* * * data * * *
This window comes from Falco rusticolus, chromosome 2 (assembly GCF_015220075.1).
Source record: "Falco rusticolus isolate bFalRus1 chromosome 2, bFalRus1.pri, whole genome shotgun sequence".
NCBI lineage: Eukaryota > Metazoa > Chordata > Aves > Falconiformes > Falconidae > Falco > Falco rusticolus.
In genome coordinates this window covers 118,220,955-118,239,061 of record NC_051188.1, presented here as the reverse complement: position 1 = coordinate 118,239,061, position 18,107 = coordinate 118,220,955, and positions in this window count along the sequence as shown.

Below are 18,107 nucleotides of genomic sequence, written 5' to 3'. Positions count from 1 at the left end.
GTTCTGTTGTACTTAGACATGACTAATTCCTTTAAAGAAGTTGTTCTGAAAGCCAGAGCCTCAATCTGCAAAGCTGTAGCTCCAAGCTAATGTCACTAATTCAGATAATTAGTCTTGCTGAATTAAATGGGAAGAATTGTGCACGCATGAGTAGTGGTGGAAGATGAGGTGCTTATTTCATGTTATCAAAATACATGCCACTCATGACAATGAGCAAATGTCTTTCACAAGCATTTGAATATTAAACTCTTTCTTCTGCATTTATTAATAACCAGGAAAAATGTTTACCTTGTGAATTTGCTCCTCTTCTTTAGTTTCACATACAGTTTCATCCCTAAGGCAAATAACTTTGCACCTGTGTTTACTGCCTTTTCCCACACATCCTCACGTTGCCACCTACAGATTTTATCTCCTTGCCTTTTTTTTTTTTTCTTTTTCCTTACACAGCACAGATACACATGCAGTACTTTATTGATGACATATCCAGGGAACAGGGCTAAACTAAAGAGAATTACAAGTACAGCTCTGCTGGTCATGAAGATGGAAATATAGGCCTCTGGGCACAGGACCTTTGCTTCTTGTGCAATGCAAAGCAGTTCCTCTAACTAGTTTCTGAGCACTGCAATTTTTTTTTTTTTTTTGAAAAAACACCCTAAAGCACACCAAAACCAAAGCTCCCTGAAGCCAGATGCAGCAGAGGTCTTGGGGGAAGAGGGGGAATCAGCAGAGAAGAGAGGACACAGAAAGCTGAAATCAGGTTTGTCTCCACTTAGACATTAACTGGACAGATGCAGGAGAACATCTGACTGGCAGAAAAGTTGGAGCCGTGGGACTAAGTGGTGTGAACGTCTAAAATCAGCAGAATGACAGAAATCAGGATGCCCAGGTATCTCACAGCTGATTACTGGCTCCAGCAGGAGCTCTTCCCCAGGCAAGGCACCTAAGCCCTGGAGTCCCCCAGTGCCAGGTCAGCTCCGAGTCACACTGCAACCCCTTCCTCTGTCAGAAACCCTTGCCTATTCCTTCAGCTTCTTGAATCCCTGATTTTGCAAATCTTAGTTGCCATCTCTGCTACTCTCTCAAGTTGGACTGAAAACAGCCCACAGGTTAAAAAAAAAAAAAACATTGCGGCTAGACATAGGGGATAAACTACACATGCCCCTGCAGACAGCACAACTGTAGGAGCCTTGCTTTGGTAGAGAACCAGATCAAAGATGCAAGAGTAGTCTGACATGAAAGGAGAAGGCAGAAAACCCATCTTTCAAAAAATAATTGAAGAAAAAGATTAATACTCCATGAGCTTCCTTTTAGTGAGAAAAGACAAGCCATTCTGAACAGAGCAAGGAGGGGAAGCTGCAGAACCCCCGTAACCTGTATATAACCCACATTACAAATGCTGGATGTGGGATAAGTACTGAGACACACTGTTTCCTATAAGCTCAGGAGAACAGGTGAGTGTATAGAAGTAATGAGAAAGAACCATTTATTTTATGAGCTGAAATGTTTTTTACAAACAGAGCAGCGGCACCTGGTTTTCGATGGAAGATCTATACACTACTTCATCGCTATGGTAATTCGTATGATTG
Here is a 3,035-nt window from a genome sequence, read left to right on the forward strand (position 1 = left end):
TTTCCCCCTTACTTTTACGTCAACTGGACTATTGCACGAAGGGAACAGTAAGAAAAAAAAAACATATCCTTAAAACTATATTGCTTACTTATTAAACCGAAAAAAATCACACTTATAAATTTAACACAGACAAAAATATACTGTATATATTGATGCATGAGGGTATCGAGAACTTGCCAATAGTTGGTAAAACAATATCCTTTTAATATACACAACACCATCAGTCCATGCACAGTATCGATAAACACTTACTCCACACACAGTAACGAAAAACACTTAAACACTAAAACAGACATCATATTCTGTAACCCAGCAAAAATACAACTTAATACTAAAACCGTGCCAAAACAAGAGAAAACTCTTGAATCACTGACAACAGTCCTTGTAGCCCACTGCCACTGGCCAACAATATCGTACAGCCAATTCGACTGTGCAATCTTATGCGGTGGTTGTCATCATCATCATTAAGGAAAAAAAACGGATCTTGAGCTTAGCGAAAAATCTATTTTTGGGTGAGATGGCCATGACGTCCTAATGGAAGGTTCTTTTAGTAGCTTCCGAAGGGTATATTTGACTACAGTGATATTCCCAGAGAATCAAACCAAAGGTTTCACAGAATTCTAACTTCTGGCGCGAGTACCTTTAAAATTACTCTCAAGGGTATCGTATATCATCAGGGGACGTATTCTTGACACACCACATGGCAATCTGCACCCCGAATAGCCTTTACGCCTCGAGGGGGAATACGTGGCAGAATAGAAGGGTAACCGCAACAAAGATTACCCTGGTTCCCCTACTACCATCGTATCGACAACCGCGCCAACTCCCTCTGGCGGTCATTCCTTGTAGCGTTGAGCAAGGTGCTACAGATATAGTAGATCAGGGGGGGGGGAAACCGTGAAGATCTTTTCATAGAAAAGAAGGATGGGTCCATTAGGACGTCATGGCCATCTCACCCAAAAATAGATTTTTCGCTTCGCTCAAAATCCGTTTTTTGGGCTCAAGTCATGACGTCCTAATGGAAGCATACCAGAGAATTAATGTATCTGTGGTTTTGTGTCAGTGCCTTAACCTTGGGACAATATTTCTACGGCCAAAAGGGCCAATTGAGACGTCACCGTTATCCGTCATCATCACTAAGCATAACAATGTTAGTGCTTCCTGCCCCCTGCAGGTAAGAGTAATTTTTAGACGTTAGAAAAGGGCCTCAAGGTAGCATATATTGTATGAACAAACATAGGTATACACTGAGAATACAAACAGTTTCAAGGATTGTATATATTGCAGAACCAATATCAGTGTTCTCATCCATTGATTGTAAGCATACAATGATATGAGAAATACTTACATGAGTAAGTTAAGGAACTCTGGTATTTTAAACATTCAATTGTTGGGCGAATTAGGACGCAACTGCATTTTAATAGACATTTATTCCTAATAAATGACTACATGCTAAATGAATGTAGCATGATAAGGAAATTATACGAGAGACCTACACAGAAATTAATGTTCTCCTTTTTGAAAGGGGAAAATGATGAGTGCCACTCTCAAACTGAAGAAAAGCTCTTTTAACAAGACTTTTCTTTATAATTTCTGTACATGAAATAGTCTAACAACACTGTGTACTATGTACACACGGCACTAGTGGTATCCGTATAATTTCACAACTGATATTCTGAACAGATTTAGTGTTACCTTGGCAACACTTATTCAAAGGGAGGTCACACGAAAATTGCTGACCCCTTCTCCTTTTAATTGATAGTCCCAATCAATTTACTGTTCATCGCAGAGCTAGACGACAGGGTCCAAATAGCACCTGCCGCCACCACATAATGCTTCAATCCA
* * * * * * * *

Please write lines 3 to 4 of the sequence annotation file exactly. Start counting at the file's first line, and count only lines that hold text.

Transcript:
NCBI lineage: Eukaryota > Metazoa > Chordata > Aves > Falconiformes > Falconidae > Falco > Falco rusticolus.
In genome coordinates this window covers 118,220,955-118,239,061 of record NC_051188.1, presented here as the reverse complement: position 1 = coordinate 118,239,061, position 18,107 = coordinate 118,220,955, and positions in this window count along the sequence as shown.